BART.pngBART’s third-largest union is voting today on a proposed contract agreement with the transit agency after another union rejected the agreement Monday night, bringing back the possibility of a strike by BART employees.

Members of the American Federation of Local, State and Municipal Employees Union Local 3993, which represents more than 200 middle managers, began voting at 8:30 a.m. today on whether to ratify the agreement, which was reached July 31 after a 27-hour negotiating session between BART and its three largest unions.

Today’s vote is expected to last until 4:15 p.m., and the vote count will be finished by about 4:45 p.m., AFSCME Local 3993 President Jean E. Hamilton said.

The vote comes hours after members of the Amalgamated Transit Union Local 1555, which represents about 900 train operators, station agents and power workers, rejected the contract proposal with 406 “no” votes and 224 “yes” votes, according to that union.

ATU President Jesse Hunt said Monday that union members thought it was unreasonable to lock themselves into a four-year contract that included wage freezes. He also said there was inequity in the concessions being asked of the ATU.

Hunt said he hopes the union can resume bargaining with BART management.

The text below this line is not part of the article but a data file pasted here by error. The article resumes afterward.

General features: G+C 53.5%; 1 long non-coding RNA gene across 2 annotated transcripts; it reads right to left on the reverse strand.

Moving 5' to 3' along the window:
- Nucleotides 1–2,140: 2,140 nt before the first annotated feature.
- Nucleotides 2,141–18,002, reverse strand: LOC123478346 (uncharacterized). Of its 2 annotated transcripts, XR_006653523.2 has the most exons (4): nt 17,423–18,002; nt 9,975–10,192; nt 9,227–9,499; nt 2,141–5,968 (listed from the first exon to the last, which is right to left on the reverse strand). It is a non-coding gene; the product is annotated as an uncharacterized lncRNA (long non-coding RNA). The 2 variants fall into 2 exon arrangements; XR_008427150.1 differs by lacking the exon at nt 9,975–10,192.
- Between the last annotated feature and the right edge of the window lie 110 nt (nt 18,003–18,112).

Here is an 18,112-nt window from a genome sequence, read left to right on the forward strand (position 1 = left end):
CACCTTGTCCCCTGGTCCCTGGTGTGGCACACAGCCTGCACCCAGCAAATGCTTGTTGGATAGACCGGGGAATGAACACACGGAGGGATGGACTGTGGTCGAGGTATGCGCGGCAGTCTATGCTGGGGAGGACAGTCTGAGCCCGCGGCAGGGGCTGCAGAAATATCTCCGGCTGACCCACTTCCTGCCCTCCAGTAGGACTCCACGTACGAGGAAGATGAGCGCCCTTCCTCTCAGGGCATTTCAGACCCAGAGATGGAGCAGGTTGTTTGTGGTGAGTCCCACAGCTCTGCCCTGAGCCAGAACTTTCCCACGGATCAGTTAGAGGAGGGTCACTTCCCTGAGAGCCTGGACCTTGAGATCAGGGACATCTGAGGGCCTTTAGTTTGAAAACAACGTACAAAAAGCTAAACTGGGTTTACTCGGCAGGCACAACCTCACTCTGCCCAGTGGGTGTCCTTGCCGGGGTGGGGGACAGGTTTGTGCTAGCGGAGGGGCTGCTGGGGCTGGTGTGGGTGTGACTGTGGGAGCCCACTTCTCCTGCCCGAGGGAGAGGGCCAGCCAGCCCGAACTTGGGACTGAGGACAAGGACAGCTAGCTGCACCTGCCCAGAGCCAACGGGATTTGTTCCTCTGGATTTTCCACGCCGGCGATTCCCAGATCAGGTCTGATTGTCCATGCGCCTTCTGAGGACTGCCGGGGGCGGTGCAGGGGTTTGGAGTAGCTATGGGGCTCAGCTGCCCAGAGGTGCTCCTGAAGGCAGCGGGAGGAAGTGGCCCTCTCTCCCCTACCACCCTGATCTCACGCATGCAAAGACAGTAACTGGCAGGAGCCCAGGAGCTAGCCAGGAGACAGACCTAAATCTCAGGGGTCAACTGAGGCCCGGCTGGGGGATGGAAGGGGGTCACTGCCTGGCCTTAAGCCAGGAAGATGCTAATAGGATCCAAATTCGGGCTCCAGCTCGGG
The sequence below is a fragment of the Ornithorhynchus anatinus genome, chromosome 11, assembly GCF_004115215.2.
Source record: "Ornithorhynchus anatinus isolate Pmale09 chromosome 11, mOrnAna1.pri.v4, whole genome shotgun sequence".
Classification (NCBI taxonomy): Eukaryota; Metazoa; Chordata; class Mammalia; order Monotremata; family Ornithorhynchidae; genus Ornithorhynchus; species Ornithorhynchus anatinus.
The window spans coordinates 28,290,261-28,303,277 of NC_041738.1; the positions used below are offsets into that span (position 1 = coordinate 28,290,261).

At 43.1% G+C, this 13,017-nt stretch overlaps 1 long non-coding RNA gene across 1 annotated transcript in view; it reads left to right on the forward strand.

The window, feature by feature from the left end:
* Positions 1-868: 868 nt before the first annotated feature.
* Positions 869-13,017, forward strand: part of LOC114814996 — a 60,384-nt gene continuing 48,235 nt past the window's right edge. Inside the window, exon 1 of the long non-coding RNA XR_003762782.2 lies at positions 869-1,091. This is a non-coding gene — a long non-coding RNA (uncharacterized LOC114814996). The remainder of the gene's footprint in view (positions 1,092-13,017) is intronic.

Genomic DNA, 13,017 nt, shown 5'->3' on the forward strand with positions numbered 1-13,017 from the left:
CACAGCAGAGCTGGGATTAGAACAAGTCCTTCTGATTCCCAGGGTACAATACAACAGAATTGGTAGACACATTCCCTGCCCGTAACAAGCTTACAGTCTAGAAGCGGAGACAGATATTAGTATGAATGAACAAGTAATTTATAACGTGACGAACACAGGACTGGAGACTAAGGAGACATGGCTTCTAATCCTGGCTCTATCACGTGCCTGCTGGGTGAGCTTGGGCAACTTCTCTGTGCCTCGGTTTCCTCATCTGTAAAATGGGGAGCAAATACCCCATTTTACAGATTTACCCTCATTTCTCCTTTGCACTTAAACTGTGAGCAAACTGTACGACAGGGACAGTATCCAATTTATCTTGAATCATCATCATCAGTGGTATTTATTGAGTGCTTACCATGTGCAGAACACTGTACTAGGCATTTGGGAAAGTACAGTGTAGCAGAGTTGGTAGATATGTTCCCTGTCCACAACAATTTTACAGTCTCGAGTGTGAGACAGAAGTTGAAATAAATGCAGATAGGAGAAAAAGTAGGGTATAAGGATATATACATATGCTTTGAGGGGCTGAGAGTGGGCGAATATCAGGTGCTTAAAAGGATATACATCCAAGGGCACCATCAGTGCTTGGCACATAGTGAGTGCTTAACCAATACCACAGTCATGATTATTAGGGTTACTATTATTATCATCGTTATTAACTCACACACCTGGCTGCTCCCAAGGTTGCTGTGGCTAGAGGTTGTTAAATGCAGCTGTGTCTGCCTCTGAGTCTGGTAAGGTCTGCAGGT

BART spokesman Linton Johnson said Monday night that BART management will schedule a special meeting and will consider whether to impose terms and conditions on ATU workers.

Johnson said at 9 a.m. today that a meeting had not yet been scheduled, but that a media briefing will be held at 3 p.m. at BART headquarters in Oakland to announce the latest updates on the negotiations.

Hamilton said that, regarding a possible strike, “no one really knows what’s happening, and that’s a concern.”

Service Employees International Union Local 1021, which represents about 1,500 mechanics, custodians, safety inspectors, clerical employees and track workers, voted earlier Monday to approve the contract with BART, with 731 votes in favor and 253 against approving the contract.

Hamilton said the AFSCME Local 3993 board is also recommending ratification of the agreement today.

Hamilton said that yesterday’s vote by ATU has brought up conversations about a possible strike, but said she doesn’t think it will have an effect on the vote.

“With the economic times that we’re in, we ended up maybe not with what we wanted, but it’s not as bad as it could have been,” she said.

But Hamilton said that if ATU decides to strike, she would recommend that members of AFSCME honor the picket lines.

“Union brotherhood above all else,” she said.

However, if AFSCME ratifies the agreement, then they will not be able to walk in the picket lines, she said.

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